10.  

Palincsar, 1986.

11.  

Palincsar, 1986.

12.  

National Research Council, 2005 (Stewart et al., 2005, Chapter 12).

13.  

Aleven and Koedinger, 2002.

14.  

For example, he highlights core concepts conspicuously. In his first lecture, he asks, “If, in some cataclysm, all of scientific knowledge were to be destroyed, and only one sentence passed on to the next generation of creatures, what statement would contain the most information in the fewest words? I believe it is the atomic hypothesis that all things are made of atoms—little particles that move around in perpetual motion, attracting each other when they are a little distance apart, but repelling upon being squeezed into one another.

15.  

Even with experience, the thinking of individual students may be unanticipated by the teacher.

16.  

Feynman, 1995, p. 25.

REFERENCES

Aleven, V., and Koedinger, K. (2002). An effective metacognitive strategy: Learning by doing and explaining with a computer-based cognitive tutor. Cognitive Science, 26, 147-179.


Egan, K. (1986). Teaching as story telling: An alternative approach to teaching and curriculum in the elementary school (vol. iii). Chicago, IL: University of Chicago Press.


Feynman, R.P. (1995). Six easy pieces: Essentials of physics explained by its most brilliant teacher. Reading, MA: Perseus Books.


Griffin, S., and Case, R. (1995). Re-thinking the primary school math curriculum: An approach based on cognitive science. Issues in Education, 3(1), 1-49.


Kalchman, M., Moss, J., and Case, R. (2001). Psychological models for the development of mathematical understanding: Rational numbers and functions. In S. Carver and D. Klahr (Eds.), Cognition and instruction: Twenty-five years of progress (pp. 1-38). Mahwah, NJ: Lawrence Erlbaum Associates.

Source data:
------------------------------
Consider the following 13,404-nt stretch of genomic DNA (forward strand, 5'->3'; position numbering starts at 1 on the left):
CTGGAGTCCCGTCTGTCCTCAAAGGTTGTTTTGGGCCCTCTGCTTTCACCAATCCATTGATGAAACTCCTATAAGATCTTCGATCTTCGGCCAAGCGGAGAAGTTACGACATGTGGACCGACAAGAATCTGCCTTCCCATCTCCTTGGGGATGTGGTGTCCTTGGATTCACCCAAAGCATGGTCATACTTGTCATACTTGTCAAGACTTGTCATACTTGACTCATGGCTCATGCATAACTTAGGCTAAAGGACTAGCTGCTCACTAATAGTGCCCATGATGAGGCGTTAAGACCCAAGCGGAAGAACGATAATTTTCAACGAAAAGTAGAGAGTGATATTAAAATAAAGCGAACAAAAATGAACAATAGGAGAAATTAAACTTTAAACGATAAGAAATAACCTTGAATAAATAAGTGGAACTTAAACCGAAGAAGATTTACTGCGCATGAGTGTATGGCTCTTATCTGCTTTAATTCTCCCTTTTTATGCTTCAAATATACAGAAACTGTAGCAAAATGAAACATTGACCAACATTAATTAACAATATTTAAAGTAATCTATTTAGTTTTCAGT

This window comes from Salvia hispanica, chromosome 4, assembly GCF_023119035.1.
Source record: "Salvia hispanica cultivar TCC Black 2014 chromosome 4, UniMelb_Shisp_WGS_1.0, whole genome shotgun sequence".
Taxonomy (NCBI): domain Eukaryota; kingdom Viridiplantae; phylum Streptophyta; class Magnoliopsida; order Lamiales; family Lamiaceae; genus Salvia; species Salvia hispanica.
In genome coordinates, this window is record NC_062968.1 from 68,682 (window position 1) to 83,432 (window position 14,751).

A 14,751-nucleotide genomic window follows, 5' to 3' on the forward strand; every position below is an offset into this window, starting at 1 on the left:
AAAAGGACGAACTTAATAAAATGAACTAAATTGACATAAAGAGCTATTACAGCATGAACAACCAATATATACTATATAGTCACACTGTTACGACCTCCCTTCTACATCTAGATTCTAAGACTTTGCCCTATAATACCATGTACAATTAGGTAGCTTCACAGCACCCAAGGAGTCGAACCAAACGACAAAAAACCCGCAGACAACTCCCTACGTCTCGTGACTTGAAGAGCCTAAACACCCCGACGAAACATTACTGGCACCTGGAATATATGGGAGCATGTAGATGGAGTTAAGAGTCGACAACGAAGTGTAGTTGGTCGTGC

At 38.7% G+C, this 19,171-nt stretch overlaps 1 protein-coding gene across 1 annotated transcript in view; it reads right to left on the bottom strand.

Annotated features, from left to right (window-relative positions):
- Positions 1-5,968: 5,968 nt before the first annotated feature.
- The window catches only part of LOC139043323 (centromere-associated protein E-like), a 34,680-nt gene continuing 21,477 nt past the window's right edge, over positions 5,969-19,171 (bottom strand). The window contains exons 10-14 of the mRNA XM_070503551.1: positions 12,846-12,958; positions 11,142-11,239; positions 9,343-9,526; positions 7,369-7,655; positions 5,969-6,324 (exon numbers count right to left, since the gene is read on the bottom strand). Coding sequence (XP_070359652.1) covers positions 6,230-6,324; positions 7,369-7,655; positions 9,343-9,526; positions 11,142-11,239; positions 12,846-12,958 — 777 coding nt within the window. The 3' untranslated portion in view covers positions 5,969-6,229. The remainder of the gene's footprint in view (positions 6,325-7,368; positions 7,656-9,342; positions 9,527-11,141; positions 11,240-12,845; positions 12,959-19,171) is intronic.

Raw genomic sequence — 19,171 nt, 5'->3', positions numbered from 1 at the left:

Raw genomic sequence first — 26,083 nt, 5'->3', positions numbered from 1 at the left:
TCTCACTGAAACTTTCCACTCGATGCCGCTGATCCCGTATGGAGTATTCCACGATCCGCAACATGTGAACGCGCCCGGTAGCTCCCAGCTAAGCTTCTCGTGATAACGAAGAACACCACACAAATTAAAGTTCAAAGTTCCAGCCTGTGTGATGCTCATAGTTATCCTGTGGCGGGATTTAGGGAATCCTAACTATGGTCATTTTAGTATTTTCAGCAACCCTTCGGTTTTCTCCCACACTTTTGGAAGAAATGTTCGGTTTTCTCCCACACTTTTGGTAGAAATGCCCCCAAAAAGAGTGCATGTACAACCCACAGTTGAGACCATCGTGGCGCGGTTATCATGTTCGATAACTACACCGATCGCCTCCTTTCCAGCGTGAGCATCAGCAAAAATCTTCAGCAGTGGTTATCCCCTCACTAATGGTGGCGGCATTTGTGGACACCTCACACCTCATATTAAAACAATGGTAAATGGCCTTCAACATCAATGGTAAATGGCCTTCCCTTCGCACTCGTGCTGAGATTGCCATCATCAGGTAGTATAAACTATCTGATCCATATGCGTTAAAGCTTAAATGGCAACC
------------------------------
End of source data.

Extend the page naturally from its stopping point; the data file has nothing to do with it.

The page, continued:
Ma, L. (1999). Knowing and teaching elementary mathematics. Mahwah, NJ: Lawrence Erlbaum Associates.

Moss, J., and Case, R. (1999). Developing children’s understanding of rational numbers: A new model and experimental curriculum. Journal for Research in Mathematics Education, 30(2).


Palincsar, A.S. (1986). Reciprocal teaching: Teaching reading as thinking. Oak Brook, IL: North Central Regional Educational Laboratory.


Stewart, J., Cartier, J.L., and Passmore, C.M. (2005). Developing understanding through model-based inquiry. In National Research Council, How students learn: History,mathematics, and science in the classroom. Committee on How People Learn, A Targeted Report for Teachers, M.S. Donovan and J.D. Bransford (Eds.). Division of Behavioral and Social Sciences and Education. Washington, DC: The National Academies Press.


White, B., and Fredrickson, J. (1998). Inquiry, modeling and metacognition: Making science accessible to all students. Cognition and Instruction, 6(1), 3-117.



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